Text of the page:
World's first migraine-prevention device gets US FDA nod

12 March 2014

The US Food and Drug Administration on Tuesday allowed marketing of 'Cefaly', the first device allowed by it as a preventative treatment for migraine headaches.

World's first migraine-prevention device gets US FDA nodThis is also the first transcutaneous electrical nerve stimulation (TENS) device specifically authorised for use prior to the onset of pain.

Cefaly is manufactured by STX-Med in Herstal, based in Liege, Belgium.

''Cefaly provides an alternative to medication for migraine prevention,'' said Christy Foreman, director of the Office of Device Evaluation at the FDA's Center for Devices and Radiological Health. ''This may help patients who cannot tolerate current migraine medications for preventing migraines or treating attacks.''

Migraine headaches are characterised by intense pulsing or throbbing pain in one area of the head, accompanied by nausea or vomiting and sensitivity to light and sound. A migraine can last from four to 72 hours when left untreated.

According to the National Institutes of Health, these debilitating headaches affect approximately 10 per cent of people worldwide and are three times more common in women than men.

Cefaly is a small, portable, battery-powered, prescription device that resembles a plastic headband worn across the forehead and atop the ears. The user positions the device in the centre of the forehead, just above the eyes, using a self-adhesive electrode.

The device applies an electric current to the skin and underlying body tissues to stimulate branches of the trigeminal nerve, which has been associated with migraine headaches.The user may feel a tingling or massaging sensation where the electrode is applied.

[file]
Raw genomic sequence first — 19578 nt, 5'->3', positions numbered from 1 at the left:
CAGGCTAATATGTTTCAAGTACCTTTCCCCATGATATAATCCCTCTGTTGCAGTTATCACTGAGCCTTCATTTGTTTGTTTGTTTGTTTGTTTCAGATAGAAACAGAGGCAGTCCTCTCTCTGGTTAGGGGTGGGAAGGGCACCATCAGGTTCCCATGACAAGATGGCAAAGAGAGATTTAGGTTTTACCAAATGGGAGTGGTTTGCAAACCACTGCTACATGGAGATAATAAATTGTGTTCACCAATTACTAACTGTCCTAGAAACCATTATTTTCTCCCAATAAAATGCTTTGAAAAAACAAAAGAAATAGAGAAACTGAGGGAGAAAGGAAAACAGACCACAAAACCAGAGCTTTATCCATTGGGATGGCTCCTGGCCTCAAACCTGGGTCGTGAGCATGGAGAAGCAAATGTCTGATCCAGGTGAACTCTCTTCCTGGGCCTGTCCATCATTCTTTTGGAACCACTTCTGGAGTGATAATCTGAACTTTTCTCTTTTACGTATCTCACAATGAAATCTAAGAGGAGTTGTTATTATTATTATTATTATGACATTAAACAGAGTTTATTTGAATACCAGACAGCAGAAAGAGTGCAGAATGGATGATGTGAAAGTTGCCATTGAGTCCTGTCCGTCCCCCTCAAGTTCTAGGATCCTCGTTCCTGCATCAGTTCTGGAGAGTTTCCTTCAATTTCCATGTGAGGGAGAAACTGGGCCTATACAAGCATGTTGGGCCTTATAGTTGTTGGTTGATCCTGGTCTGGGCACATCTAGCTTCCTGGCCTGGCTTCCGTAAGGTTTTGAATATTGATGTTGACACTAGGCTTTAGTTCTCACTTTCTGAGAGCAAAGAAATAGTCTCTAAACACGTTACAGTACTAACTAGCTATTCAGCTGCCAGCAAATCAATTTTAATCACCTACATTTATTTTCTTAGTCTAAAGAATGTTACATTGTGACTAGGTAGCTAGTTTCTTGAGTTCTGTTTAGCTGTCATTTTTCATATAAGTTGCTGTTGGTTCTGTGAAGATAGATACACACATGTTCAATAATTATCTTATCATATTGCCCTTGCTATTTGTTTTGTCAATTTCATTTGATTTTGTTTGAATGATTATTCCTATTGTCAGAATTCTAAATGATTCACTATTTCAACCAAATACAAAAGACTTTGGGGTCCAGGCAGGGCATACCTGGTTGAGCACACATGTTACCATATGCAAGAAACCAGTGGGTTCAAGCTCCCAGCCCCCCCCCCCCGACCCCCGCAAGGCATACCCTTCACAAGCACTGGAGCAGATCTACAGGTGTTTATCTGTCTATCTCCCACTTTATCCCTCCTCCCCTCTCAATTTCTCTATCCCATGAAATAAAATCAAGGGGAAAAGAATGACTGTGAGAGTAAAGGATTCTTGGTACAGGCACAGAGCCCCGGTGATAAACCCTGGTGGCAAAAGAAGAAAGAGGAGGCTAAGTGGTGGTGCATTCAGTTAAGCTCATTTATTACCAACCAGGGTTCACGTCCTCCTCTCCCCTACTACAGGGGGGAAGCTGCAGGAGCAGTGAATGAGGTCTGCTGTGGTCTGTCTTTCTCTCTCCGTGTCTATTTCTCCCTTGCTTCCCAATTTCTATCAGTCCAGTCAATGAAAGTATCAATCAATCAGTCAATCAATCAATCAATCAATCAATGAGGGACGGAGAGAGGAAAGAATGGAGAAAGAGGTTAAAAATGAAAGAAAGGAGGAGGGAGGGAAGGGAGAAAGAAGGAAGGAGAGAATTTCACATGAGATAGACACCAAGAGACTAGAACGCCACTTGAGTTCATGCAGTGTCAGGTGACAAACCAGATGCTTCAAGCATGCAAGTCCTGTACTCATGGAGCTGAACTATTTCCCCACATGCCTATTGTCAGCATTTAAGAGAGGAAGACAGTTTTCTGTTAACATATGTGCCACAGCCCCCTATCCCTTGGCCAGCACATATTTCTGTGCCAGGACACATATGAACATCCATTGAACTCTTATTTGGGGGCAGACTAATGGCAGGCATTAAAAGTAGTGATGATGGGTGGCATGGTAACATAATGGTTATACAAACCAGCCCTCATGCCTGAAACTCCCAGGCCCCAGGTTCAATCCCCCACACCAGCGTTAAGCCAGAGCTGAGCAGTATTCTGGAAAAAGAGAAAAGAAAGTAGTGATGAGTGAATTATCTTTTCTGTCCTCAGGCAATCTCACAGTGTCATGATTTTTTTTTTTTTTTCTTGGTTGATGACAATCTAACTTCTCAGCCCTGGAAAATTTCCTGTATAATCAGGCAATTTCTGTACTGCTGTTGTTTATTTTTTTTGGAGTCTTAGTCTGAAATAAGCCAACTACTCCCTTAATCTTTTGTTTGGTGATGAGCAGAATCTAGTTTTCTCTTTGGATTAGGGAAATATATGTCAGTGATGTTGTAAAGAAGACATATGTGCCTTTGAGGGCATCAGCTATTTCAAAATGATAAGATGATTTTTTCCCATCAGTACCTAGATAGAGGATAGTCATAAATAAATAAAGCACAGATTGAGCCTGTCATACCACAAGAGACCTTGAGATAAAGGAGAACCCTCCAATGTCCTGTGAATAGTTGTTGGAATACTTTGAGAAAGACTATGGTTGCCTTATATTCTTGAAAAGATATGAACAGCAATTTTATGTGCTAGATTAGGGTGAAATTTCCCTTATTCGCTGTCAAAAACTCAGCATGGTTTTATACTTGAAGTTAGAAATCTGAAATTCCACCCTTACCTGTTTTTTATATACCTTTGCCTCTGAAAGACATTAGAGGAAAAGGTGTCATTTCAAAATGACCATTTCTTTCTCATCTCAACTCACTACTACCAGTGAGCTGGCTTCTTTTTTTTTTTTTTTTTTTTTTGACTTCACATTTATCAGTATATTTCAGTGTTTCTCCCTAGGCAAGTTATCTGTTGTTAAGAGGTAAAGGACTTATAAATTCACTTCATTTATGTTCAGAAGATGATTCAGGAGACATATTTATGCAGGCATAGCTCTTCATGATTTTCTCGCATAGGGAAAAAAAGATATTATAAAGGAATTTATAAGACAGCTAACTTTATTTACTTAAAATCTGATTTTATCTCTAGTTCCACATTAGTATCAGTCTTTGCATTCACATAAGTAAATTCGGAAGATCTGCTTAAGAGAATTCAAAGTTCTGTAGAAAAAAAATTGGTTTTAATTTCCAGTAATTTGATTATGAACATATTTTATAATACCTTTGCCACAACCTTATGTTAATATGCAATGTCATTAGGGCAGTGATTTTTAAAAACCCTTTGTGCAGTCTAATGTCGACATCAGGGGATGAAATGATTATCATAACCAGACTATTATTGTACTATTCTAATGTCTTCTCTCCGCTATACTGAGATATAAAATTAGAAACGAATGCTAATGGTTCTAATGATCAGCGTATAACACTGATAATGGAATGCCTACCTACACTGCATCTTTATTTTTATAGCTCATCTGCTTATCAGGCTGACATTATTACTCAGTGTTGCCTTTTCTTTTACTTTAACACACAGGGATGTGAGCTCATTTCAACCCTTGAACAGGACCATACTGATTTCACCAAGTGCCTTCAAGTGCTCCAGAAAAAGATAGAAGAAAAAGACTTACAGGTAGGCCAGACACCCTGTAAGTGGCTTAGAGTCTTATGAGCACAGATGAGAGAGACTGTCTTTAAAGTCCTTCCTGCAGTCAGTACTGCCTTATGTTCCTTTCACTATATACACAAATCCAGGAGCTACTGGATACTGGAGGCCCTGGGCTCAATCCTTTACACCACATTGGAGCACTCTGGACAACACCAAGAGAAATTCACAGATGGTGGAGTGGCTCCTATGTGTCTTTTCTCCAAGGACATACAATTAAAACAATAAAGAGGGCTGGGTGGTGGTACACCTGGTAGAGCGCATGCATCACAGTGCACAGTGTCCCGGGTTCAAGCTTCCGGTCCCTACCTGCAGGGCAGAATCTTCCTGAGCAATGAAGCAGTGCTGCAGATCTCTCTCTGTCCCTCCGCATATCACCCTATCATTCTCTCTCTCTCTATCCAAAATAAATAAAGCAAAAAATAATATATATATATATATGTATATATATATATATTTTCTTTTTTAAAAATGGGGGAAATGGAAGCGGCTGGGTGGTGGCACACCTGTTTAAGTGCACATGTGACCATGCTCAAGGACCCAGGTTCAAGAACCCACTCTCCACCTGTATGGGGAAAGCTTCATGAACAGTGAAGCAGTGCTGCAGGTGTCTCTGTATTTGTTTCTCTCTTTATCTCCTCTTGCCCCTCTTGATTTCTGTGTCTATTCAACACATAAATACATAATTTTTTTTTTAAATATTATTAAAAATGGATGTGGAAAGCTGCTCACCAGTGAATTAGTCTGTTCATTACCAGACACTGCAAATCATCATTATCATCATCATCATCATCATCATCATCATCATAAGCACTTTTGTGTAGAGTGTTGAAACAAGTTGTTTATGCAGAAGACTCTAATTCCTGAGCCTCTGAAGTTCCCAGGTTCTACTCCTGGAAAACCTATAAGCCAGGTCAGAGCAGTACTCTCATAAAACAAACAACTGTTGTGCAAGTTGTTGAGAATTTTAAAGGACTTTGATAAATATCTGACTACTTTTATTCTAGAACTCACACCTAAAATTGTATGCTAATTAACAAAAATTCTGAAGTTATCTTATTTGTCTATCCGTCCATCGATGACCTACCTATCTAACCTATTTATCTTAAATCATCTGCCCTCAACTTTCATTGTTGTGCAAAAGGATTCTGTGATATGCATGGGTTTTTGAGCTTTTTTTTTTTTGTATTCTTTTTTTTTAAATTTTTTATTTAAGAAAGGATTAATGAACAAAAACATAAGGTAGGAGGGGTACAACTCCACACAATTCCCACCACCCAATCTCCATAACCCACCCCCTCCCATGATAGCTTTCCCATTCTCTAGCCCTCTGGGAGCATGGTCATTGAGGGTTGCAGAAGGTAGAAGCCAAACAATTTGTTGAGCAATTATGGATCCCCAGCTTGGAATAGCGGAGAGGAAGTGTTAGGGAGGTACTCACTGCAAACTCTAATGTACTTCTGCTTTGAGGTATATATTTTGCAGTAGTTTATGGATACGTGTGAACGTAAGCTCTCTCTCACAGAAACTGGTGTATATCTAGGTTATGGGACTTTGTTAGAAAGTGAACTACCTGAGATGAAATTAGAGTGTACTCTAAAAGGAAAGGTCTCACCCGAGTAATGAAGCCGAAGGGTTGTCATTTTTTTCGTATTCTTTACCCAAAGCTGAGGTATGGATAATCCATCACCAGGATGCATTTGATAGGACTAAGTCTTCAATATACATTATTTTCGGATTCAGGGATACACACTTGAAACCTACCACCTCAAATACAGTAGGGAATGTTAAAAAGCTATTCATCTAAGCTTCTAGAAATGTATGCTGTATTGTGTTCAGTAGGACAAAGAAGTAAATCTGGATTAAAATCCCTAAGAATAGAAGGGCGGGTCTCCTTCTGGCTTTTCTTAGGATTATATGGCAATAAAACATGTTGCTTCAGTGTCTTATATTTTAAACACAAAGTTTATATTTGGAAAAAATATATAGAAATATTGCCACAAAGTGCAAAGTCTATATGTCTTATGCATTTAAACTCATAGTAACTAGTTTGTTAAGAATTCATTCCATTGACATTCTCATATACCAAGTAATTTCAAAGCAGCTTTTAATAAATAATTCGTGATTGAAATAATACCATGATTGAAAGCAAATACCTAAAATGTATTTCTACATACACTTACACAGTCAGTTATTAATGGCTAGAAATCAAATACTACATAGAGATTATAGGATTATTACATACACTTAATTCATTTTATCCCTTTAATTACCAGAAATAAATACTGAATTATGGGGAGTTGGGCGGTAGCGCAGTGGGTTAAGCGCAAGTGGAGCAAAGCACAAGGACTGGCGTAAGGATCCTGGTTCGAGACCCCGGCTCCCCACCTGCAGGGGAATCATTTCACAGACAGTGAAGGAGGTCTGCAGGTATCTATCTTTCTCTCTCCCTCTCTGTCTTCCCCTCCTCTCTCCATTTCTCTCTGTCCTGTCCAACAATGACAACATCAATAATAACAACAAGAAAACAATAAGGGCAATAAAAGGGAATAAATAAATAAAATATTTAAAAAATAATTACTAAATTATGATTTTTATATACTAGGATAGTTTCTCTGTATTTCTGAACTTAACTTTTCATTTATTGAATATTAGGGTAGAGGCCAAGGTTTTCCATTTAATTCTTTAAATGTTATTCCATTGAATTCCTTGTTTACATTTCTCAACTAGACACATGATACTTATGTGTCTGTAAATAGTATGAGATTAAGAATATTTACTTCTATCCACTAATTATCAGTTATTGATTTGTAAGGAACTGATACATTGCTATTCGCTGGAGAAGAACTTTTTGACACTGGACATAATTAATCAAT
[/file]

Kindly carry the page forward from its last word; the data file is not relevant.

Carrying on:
Cefaly is indicated for patients 18 years of age and older and should only be used once per day for 20 minutes.

The FDA reviewed the data for Cefaly through the de novo pre-market review pathway, a regulatory route for generally low to moderate-risk medical devices that are not substantially equivalent to an already legally marketed device.

The agency evaluated the safety and effectiveness of the device based on data from a clinical study conducted in Belgium involving 67 individuals who experienced more than two migraine headache attacks a month and who had not taken any medications to prevent migraines for three months prior to using Cefaly, as well as a patient satisfaction study of 2,313 Cefaly users in France and Belgium. 

The 67-person study showed that those who used Cefaly experienced significantly fewer days with migraines per month and used less migraine attack medication than those who used a placebo device.

The device did not completely prevent migraines and did not reduce the intensity of migraines that did occur.

The patient satisfaction study showed that a little more than 53 per cent of patients were satisfied with Cefaly treatment and willing to buy the device for continued use.

The most commonly reported complaints were dislike of the feeling and not wanting to continue using the device, sleepiness during the treatment session, and headache after the treatment session.

No serious adverse events occurred during either study.

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